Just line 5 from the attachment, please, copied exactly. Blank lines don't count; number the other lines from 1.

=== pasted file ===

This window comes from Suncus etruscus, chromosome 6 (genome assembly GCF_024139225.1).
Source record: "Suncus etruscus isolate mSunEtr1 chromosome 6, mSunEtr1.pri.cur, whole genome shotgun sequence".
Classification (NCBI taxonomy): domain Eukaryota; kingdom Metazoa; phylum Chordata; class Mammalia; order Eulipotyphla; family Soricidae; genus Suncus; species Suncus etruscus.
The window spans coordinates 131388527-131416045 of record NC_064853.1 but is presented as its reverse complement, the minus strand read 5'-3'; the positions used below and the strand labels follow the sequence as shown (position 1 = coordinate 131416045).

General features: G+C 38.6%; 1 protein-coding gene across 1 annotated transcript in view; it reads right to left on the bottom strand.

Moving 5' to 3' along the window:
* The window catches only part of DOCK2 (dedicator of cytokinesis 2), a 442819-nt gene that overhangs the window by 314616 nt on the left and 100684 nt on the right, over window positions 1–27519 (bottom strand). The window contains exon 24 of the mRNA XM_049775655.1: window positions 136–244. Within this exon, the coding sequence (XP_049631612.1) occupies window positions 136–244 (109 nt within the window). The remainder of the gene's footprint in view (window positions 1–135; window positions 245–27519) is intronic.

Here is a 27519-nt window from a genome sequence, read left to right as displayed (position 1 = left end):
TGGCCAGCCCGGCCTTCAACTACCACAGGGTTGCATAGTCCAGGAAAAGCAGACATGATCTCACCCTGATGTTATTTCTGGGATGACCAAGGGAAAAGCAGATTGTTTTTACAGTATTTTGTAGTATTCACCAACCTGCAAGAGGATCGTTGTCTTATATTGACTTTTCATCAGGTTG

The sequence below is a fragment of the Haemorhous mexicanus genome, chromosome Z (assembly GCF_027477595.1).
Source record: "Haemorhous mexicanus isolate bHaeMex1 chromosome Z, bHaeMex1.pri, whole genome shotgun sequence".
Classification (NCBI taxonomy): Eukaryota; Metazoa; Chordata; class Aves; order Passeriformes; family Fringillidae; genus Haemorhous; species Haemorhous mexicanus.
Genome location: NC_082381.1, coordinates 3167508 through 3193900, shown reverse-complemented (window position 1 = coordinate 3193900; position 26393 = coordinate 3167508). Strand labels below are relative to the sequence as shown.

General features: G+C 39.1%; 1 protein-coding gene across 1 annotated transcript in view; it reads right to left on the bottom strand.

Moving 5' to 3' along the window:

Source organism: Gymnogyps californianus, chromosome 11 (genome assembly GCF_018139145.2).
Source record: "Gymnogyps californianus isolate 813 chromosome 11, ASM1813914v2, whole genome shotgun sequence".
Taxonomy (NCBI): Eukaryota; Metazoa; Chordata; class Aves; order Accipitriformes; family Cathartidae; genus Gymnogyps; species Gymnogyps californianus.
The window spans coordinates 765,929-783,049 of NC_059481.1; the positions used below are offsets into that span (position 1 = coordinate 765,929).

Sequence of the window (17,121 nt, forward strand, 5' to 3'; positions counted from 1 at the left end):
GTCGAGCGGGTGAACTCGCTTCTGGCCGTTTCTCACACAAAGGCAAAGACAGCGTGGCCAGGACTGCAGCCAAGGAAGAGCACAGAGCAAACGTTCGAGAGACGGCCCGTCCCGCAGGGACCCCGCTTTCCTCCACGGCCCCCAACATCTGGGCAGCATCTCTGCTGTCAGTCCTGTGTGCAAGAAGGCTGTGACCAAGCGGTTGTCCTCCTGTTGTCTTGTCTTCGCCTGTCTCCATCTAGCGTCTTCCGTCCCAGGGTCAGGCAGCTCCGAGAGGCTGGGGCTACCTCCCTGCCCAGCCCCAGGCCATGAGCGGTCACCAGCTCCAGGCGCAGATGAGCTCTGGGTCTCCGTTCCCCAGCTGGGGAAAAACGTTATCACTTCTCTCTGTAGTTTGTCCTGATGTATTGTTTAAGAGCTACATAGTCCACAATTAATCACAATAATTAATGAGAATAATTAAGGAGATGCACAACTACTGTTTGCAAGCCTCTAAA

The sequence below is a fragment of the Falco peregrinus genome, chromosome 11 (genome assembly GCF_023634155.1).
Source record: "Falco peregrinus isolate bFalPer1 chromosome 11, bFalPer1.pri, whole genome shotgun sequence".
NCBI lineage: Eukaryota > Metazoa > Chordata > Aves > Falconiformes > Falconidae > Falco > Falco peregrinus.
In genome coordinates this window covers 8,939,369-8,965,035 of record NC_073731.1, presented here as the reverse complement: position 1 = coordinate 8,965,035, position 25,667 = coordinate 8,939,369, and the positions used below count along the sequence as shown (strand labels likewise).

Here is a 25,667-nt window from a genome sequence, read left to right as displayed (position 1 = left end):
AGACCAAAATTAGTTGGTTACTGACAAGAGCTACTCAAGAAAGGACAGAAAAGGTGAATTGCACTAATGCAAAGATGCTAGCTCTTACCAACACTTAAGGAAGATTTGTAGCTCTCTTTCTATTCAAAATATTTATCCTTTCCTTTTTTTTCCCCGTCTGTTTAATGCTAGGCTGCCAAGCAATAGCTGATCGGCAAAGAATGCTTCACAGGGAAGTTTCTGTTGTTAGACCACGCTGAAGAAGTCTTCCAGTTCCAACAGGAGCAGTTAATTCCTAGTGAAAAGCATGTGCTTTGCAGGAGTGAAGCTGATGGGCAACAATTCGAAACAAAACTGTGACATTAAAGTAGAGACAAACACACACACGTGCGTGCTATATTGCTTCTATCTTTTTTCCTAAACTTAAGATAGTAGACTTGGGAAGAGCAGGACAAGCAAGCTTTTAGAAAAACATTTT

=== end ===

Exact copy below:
General features: G+C 38.6%; 1 protein-coding gene across 1 annotated transcript in view; it reads right to left on the bottom strand.